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What country are you referring to?

I would be very happy to see the US Govt. take ownership of most of these entities.  If the US Treasury could enjoy the kind of profits the IB's have seen over the past ten years we'd be in good shape.

The trouble is that the minute they begin to perform they will be "released" back into the wild.

by paving on Fri Sep 19th, 2008 at 04:09:24 PM EST
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The subprime mortage crisis is almost a blue copy of what happened here in 1991-1994. Google "Securum".

The Swedish approach to the problem of tidying up after the banking crisis by transferring troubled debt to specialized asset management companies is often held up as an example for other countries to follow. The most unusual aspect of Securum was the great degree of independence given to the company, combined with the rather broad terms in which its assignment was formulated. The Swedish state, as owner, announced that the winding-up would be permitted to take considerable time and that it should proceed keeping the best interests of taxpayers in view. In all other respects, Securum's board and management were given a great deal of freedom in shaping the company's policies. Moreover, the board was dominated by experts, with representatives of the ministry and the political domain being a limited element.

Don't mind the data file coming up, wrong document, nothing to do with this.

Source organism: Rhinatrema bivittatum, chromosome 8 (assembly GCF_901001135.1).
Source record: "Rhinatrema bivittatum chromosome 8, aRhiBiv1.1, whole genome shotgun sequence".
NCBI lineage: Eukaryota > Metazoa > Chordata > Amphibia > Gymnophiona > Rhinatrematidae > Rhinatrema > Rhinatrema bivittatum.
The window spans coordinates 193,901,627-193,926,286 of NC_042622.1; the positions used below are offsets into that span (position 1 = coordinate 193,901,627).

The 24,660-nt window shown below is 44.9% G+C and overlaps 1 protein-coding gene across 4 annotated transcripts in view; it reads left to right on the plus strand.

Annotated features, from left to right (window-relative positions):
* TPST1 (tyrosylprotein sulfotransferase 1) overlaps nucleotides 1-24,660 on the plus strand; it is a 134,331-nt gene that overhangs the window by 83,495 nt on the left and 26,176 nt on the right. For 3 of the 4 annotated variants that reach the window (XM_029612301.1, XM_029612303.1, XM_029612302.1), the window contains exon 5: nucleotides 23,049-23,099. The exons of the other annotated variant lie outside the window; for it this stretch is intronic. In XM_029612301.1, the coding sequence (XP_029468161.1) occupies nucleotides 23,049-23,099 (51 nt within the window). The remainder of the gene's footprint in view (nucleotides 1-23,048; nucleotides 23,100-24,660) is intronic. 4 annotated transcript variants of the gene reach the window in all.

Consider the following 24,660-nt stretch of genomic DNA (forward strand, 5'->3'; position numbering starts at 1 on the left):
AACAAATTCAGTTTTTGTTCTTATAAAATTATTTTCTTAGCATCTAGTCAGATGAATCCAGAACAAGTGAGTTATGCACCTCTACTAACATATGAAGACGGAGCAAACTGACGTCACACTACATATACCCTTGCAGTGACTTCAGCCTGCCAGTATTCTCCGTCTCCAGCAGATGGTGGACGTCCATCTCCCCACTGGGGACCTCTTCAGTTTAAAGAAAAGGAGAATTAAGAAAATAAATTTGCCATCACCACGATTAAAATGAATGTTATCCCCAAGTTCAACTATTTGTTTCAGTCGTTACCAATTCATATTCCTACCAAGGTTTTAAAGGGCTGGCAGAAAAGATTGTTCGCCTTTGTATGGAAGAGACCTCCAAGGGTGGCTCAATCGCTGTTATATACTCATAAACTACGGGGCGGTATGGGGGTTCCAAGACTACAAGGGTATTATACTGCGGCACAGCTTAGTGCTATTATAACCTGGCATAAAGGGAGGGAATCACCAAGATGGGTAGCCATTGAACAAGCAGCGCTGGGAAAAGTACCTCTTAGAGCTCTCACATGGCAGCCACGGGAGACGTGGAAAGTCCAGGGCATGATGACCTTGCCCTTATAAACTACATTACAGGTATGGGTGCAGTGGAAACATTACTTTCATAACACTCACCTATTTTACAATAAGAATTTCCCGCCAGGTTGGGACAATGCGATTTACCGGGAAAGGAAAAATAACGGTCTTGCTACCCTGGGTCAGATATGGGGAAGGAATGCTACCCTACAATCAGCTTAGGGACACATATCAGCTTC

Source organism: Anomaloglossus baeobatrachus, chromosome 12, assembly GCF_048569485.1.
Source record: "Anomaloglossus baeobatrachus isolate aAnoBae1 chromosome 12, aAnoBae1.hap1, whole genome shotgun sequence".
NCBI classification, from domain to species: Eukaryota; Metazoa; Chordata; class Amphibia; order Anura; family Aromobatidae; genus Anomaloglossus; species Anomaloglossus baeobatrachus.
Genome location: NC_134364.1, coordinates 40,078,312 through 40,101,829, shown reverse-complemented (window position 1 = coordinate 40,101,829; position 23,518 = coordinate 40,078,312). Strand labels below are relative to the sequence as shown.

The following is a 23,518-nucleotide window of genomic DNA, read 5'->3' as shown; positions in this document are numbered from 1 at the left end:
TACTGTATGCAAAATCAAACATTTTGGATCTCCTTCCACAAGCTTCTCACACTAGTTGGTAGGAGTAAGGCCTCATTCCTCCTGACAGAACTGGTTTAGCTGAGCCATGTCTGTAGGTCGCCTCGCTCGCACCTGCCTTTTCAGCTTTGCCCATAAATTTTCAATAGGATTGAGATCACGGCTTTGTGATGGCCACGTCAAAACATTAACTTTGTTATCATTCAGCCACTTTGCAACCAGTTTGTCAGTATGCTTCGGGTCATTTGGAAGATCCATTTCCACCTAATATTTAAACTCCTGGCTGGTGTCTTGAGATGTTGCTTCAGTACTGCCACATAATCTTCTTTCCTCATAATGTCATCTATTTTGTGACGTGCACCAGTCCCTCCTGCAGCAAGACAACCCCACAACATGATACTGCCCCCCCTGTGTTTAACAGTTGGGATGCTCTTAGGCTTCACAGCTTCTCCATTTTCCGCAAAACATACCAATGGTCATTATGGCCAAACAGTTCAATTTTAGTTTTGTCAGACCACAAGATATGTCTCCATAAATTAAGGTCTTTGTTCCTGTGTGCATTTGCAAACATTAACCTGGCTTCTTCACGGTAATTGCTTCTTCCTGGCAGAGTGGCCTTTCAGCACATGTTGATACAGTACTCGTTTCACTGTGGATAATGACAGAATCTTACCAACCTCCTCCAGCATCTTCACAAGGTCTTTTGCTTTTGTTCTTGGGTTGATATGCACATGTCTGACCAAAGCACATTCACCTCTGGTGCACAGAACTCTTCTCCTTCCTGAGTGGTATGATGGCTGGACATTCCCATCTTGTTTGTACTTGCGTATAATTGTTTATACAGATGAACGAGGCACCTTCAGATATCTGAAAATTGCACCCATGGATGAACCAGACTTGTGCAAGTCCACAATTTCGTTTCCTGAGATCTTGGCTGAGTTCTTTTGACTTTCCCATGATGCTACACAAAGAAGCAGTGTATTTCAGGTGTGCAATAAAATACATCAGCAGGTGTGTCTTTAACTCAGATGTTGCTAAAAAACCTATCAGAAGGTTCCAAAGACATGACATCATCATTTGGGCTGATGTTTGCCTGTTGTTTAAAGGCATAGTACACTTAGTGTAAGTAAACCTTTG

Furthermore, the legal structure chosen was such that Securum's operations were not subject to the laws applying to financial institutions, particularly not the constraints imposed by the regulatory framework of banking legislation. The company was also allocated sufficiently substantial equity that the risk of the management needing to return to the owner and ask for more funds was virtually non-existent. Consequently, the material prospects of independence were good.

In a happy twist of fate, the guy who was put in charge of the swiftly created authourity "The Bank Support Committee" (generally called the "Bank ER") is now the the chairman of the Bank of Sweden, and another key person, Bo Lundgren, then minister of taxation (and later chairman of the liberal-conservative party) is now the head of the Swedish Debt Office.  

So for once we have smart expereinced people in exactly the right place to deal with this crisis.

Peak oil is not an energy crisis. It is a liquid fuel crisis.

by Starvid on Sat Sep 20th, 2008 at 06:19:52 AM EST
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